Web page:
It was great to meet you all and get a bit of a sense of who you are. I am making a class directory which I will post on Blackboard under CLASS MATERIALS, making it easy for you to contact each other. Once you get yr blog up, I will sign on as a follower; that way I will be notified automatically whenever you put up a new entry. You might want to follow my blog as well.
I’ve also compiled and sent in a very modest Reserve List for the class. (See below and on BB) Many of these books are explained in fuller detail in my previous entry. From what you said about your interests in class, I have some recommendations:
If you are interested in Woolf’s LIFE, I suggest first, Hermione Lee’s biography and second, Caramagno’s book, as I think it has the most balanced assessment of how her mental/ emotional states affected her work. I have been re-reading him and find his interpretations of her work consistently insightful and also often a helpful corrective to far-fetched Freudian interpretations. Quentin Bell’s classic biography has the merit of being written by someone who actually knew her –he was her nephew— but also the accompanying flaws of being written by someone who didn’t take her feminism or lesbianism or political beliefs seriously, and as a member of the family, was at pains to deny the existence of sexual abuse in her childhood.
For those of you interested in Woolf’s WRITING PROCESS, I highly recommend Julia Briggs’s book –you may want to buy it in paperback. It is an intellectual biography of the process of writing Woolf’s major texts. Of course Woolf' diaries are the best way of getting to know her life and work, but I suspect that at 5 vols. this is more than you want to take on during one semester. Leaska has some well chosen selections from the diaries in The Virginia Woolf Reader. And Leonard compiled a selection of passages particularly concerned with her writing into the book, A Writer’s Diary, available on Amazon.com for $5.95 plus shipping.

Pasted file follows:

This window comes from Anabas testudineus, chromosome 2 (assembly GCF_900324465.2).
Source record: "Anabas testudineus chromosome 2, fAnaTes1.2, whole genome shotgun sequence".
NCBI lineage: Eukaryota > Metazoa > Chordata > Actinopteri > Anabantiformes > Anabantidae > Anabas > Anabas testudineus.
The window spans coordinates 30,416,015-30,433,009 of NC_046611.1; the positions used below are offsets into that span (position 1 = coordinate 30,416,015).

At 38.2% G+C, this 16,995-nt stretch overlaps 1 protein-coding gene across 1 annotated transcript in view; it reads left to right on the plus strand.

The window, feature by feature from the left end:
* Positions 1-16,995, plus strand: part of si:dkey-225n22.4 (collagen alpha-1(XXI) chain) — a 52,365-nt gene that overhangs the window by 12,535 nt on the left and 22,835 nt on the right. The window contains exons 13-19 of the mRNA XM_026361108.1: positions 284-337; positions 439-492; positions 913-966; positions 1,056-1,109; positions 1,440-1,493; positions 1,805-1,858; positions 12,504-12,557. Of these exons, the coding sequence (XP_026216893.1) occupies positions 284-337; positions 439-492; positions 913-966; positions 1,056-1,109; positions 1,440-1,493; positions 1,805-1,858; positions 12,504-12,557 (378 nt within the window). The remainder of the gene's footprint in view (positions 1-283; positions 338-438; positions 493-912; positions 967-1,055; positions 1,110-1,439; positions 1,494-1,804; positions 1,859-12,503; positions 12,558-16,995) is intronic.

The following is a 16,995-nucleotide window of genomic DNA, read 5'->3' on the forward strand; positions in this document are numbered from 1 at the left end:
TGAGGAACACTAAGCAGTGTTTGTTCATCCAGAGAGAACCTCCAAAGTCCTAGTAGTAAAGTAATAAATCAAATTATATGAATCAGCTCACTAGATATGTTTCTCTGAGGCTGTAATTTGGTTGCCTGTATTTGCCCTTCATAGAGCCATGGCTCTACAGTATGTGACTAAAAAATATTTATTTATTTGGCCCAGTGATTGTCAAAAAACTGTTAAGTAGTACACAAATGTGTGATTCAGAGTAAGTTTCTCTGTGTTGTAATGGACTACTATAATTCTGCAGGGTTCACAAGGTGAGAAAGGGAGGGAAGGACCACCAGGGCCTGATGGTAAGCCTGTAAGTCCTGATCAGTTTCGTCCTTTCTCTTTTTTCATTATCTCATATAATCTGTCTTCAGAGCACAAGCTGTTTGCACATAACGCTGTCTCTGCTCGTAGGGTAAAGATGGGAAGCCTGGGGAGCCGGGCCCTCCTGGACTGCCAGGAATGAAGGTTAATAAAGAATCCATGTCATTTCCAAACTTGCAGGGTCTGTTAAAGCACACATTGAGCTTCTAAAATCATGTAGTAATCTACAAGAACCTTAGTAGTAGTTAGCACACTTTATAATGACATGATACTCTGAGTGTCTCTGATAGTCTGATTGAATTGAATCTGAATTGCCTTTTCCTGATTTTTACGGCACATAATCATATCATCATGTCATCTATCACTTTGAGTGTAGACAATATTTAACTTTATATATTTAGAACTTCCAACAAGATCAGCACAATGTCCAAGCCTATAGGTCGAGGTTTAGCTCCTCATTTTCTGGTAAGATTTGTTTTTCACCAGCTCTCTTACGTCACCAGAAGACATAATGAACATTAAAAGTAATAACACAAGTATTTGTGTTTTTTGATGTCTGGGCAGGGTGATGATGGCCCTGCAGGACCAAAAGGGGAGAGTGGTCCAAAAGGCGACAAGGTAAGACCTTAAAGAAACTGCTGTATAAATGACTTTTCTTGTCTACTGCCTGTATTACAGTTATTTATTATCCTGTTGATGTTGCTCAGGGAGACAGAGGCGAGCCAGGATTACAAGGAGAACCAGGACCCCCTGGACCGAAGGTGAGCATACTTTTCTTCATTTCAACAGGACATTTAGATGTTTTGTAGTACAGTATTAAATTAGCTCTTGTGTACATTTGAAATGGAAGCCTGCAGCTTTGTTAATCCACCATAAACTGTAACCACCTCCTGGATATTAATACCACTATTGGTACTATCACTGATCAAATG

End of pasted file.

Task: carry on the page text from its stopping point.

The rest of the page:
Zwerdling’s book is extremely helpful for HISTORICAL BACKGROUND. And Jane Goldman’s book on Woolf’s feminist aesthetics is very helpful for anyone interested in MODERNISM AND THE VISUAL ARTS. On this topic, see also, Chris Reed’s brilliant study of the politics of interior decoration styles in Bloomsbury Rooms. I assign his first chapter as the introductory reading assignment in my Modernist London Seminar because it so clearly lays out the battle lines btw what he calls the “domestic” aesthetic of Bloomsbury, and the “heroic”/ somewhat fascist brand of Modernism favored by Eliot, Pound, and Wyndham Lewis. And the locus classicus for all work on Woolf and the visual arts is Diane Gillespie’s book, The Sisters’ Arts, which explores Virginia’s relation to her sister Vanessa’s painting and Vanessa’s reactions to her sister Virginia’s writing.
For those of you interested in WOOLF AND FILM, I recommend that you do an MLA search for the work of Leslie Hankins, who has for many years been building up a careful and detailed study of Woolf’s exposure and reaction to modern British cinema, as well as Laura Marcus’s book, The Tenth Muse and Maggie Humm’s Modernist Women and Visual Cultures.